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Margins of Desire The Suburbs in Fiction and Culture 1880-1925 by Lynne Hapgood, Kim Latham

Margins of Desire The Suburbs in Fiction and Culture 1880-1925



Margins of Desire The Suburbs in Fiction and Culture 1880-1925 by Lynne Hapgood, Kim Latham

Margins of Desire' turns the critical spotlight on the London suburbs by showing how the expanding city created new literary locations, genres and themes between 1880 and 1925. Drawing on a wide range of writings, the book considers not only the fiction that identified the suburbs as significant but also the fiction that suburban dwellers, particularly women, wrote and read for themselves. Pervasive suburban themes included the loss of the rural, the rejection of the urban, the feminisation of culture and changing class identities. By engaging with modernity as represented by the suburbs, such writing was subversive of literary tradition and value, and signalled a shift towards the idea of the ordinary, the accessible and the harmonious. The suburbanisation of the literary imagination is addressed through studies of suburban and anti-suburban utopias by writers such as William Morris, E.M. Forster, Jerome K. Jerome and Arthur Conan Doyle; the imaginative terrain created by women writers in magazine and popular fiction, and representation of suburban realities from George Gissing's attacks on mediocrity to G.K. Chesterton's celebration of the ordinary. Lynne Hapgood's lively approach opens up a counter-culture to modernist metropolitanism and argues for a more inclusive understanding of the fiction of the period. -- .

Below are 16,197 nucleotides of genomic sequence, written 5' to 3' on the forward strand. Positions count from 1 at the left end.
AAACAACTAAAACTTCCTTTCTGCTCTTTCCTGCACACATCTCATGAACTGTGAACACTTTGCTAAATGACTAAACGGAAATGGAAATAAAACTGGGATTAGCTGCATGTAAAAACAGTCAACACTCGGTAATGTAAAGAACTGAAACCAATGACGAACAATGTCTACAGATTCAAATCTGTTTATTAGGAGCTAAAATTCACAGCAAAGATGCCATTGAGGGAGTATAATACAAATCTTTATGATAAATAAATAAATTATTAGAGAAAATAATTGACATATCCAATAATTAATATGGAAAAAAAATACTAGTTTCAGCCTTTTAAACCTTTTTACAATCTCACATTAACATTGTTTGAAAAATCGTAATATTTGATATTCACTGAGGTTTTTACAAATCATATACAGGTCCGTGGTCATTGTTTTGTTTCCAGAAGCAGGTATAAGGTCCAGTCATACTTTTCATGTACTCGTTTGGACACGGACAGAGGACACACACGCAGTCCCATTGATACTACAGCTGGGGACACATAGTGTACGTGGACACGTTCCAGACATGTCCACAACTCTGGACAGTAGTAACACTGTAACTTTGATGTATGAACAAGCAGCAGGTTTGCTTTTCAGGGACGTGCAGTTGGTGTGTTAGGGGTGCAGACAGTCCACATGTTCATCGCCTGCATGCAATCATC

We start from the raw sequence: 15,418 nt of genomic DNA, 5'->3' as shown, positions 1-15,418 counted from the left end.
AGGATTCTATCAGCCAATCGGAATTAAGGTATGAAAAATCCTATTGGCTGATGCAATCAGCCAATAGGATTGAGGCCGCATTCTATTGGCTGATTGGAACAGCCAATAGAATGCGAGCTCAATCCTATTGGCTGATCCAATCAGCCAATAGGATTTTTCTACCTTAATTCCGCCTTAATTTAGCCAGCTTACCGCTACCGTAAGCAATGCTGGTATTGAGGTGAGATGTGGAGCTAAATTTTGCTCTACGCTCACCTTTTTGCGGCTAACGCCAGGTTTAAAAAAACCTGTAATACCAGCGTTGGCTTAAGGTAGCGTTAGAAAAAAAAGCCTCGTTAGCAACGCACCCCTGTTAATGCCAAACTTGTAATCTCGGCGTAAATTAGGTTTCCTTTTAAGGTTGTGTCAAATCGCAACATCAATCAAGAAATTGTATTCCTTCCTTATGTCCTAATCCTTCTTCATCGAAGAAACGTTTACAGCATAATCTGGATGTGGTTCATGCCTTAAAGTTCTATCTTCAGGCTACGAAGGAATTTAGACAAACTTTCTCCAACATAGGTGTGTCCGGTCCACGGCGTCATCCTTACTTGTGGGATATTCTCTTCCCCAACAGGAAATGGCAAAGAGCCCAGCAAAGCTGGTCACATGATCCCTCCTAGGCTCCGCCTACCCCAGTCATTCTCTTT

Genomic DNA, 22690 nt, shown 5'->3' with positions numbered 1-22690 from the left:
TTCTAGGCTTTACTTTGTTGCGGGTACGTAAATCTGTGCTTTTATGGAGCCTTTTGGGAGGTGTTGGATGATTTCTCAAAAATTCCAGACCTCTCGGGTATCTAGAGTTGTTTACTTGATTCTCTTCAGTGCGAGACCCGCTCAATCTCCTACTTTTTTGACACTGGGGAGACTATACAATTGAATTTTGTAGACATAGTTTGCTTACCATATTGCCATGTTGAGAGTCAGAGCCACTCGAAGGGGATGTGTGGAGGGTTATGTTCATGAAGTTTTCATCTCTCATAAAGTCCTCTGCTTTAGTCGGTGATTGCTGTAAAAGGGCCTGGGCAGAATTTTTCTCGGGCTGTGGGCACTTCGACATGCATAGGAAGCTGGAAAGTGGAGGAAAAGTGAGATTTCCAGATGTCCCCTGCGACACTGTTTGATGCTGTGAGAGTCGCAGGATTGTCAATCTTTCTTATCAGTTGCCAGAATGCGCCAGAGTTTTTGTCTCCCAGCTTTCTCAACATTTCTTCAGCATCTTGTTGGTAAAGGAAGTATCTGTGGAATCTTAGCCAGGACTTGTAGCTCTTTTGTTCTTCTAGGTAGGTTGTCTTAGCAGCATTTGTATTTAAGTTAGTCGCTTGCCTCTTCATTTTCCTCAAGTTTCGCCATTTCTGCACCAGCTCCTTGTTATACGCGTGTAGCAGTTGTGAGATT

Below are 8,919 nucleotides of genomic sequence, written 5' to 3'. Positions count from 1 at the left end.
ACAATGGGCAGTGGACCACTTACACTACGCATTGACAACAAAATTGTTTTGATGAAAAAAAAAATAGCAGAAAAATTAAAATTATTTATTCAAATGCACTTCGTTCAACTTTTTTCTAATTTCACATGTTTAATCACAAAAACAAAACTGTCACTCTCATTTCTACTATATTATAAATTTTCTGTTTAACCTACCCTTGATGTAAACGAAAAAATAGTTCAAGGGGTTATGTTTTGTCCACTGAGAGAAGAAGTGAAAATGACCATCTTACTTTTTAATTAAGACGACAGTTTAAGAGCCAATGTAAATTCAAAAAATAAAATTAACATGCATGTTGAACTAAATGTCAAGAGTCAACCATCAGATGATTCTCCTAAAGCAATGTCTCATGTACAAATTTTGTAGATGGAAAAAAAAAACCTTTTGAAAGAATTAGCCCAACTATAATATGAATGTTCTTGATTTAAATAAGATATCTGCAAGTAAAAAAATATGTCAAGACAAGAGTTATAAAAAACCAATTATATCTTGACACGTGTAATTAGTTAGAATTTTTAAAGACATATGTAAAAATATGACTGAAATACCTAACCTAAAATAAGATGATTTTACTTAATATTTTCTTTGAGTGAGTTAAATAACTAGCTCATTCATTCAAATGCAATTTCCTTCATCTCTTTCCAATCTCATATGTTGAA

'This is of considerable contextual value to the Bennett scholar. Her analysis of Bullock's Robert Thorne (1907), the story of a clerk and his search for a proper identity, makes a fascinating coda to Bennet's A Man From the North. (1898) One of the joys of Hapgood's study is her ability to disturb his perceived tranquil sociological view of suburbia with a reasoned argument for seeing A Man From the North as a more savage text that George Gissing's New Grub Street.'
John Shapcott

About the Author

Lynne Hapgood is Reader in English at Nottingham Trent University

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Book Info

Publication date

1st November 2009


Lynne Hapgood, Kim Latham

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Manchester University Press


272 pages


Literary studies: fiction, novelists & prose writers
Cultural studies
Urban communities



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